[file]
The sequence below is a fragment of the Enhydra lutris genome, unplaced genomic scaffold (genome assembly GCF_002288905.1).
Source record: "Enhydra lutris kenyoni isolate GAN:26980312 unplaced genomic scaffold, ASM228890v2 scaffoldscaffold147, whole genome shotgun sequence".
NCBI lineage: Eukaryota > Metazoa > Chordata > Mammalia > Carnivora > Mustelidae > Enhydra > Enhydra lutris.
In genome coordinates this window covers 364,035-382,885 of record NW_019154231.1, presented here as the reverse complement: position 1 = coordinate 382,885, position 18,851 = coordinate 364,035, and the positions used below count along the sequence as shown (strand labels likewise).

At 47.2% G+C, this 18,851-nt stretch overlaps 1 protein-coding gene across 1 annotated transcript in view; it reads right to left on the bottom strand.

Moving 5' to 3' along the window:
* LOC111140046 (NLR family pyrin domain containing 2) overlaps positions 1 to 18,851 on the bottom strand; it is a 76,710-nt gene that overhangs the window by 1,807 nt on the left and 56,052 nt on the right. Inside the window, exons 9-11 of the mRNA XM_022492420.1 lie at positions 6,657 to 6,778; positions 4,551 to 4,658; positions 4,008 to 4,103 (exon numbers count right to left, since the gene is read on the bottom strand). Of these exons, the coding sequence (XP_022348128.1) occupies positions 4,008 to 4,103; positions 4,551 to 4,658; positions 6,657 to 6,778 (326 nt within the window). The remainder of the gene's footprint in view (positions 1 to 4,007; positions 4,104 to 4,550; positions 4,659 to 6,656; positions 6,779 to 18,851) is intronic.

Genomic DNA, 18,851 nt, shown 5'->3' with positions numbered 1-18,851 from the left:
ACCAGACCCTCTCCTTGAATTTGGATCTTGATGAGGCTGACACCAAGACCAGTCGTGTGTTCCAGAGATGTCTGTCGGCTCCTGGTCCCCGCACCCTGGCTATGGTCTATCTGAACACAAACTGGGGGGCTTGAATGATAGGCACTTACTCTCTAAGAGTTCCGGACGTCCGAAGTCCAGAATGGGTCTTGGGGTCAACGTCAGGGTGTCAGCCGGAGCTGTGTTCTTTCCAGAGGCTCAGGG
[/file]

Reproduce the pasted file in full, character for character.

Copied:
The sequence below is a fragment of the Enhydra lutris genome, unplaced genomic scaffold (genome assembly GCF_002288905.1).
Source record: "Enhydra lutris kenyoni isolate GAN:26980312 unplaced genomic scaffold, ASM228890v2 scaffoldscaffold147, whole genome shotgun sequence".
NCBI lineage: Eukaryota > Metazoa > Chordata > Mammalia > Carnivora > Mustelidae > Enhydra > Enhydra lutris.
In genome coordinates this window covers 364,035-382,885 of record NW_019154231.1, presented here as the reverse complement: position 1 = coordinate 382,885, position 18,851 = coordinate 364,035, and the positions used below count along the sequence as shown (strand labels likewise).

At 47.2% G+C, this 18,851-nt stretch overlaps 1 protein-coding gene across 1 annotated transcript in view; it reads right to left on the bottom strand.

Moving 5' to 3' along the window:
* LOC111140046 (NLR family pyrin domain containing 2) overlaps positions 1 to 18,851 on the bottom strand; it is a 76,710-nt gene that overhangs the window by 1,807 nt on the left and 56,052 nt on the right. Inside the window, exons 9-11 of the mRNA XM_022492420.1 lie at positions 6,657 to 6,778; positions 4,551 to 4,658; positions 4,008 to 4,103 (exon numbers count right to left, since the gene is read on the bottom strand). Of these exons, the coding sequence (XP_022348128.1) occupies positions 4,008 to 4,103; positions 4,551 to 4,658; positions 6,657 to 6,778 (326 nt within the window). The remainder of the gene's footprint in view (positions 1 to 4,007; positions 4,104 to 4,550; positions 4,659 to 6,656; positions 6,779 to 18,851) is intronic.

Genomic DNA, 18,851 nt, shown 5'->3' with positions numbered 1-18,851 from the left:
ACCAGACCCTCTCCTTGAATTTGGATCTTGATGAGGCTGACACCAAGACCAGTCGTGTGTTCCAGAGATGTCTGTCGGCTCCTGGTCCCCGCACCCTGGCTATGGTCTATCTGAACACAAACTGGGGGGCTTGAATGATAGGCACTTACTCTCTAAGAGTTCCGGACGTCCGAAGTCCAGAATGGGTCTTGGGGTCAACGTCAGGGTGTCAGCCGGAGCTGTGTTCTTTCCAGAGGCTCAGGG